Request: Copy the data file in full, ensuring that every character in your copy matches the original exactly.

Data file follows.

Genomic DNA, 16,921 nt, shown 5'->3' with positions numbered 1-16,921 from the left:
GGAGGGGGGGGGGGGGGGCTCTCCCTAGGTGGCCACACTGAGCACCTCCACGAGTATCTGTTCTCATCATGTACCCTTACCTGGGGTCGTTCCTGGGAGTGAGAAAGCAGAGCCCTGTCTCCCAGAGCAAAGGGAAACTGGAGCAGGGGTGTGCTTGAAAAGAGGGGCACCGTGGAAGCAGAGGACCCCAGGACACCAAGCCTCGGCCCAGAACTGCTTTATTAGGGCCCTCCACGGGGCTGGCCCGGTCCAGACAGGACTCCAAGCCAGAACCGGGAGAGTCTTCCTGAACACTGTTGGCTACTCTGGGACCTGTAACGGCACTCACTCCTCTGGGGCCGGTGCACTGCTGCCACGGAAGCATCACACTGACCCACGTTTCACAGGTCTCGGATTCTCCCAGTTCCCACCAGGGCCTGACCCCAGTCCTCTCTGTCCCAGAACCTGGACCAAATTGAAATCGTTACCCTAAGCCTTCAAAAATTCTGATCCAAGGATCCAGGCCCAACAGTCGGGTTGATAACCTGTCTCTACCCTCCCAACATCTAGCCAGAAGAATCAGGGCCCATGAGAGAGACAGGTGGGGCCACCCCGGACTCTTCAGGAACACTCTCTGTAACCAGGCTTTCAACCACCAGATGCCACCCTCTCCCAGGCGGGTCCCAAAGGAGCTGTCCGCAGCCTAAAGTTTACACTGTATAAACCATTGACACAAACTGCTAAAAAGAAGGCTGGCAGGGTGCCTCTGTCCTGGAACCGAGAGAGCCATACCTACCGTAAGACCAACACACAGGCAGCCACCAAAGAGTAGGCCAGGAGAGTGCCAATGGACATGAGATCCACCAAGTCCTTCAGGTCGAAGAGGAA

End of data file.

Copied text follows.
Genomic DNA, 16,921 nt, shown 5'->3' with positions numbered 1-16,921 from the left:
GGAGGGGGGGGGGGGGGGCTCTCCCTAGGTGGCCACACTGAGCACCTCCACGAGTATCTGTTCTCATCATGTACCCTTACCTGGGGTCGTTCCTGGGAGTGAGAAAGCAGAGCCCTGTCTCCCAGAGCAAAGGGAAACTGGAGCAGGGGTGTGCTTGAAAAGAGGGGCACCGTGGAAGCAGAGGACCCCAGGACACCAAGCCTCGGCCCAGAACTGCTTTATTAGGGCCCTCCACGGGGCTGGCCCGGTCCAGACAGGACTCCAAGCCAGAACCGGGAGAGTCTTCCTGAACACTGTTGGCTACTCTGGGACCTGTAACGGCACTCACTCCTCTGGGGCCGGTGCACTGCTGCCACGGAAGCATCACACTGACCCACGTTTCACAGGTCTCGGATTCTCCCAGTTCCCACCAGGGCCTGACCCCAGTCCTCTCTGTCCCAGAACCTGGACCAAATTGAAATCGTTACCCTAAGCCTTCAAAAATTCTGATCCAAGGATCCAGGCCCAACAGTCGGGTTGATAACCTGTCTCTACCCTCCCAACATCTAGCCAGAAGAATCAGGGCCCATGAGAGAGACAGGTGGGGCCACCCCGGACTCTTCAGGAACACTCTCTGTAACCAGGCTTTCAACCACCAGATGCCACCCTCTCCCAGGCGGGTCCCAAAGGAGCTGTCCGCAGCCTAAAGTTTACACTGTATAAACCATTGACACAAACTGCTAAAAAGAAGGCTGGCAGGGTGCCTCTGTCCTGGAACCGAGAGAGCCATACCTACCGTAAGACCAACACACAGGCAGCCACCAAAGAGTAGGCCAGGAGAGTGCCAATGGACATGAGATCCACCAAGTCCTTCAGGTCGAAGAGGAA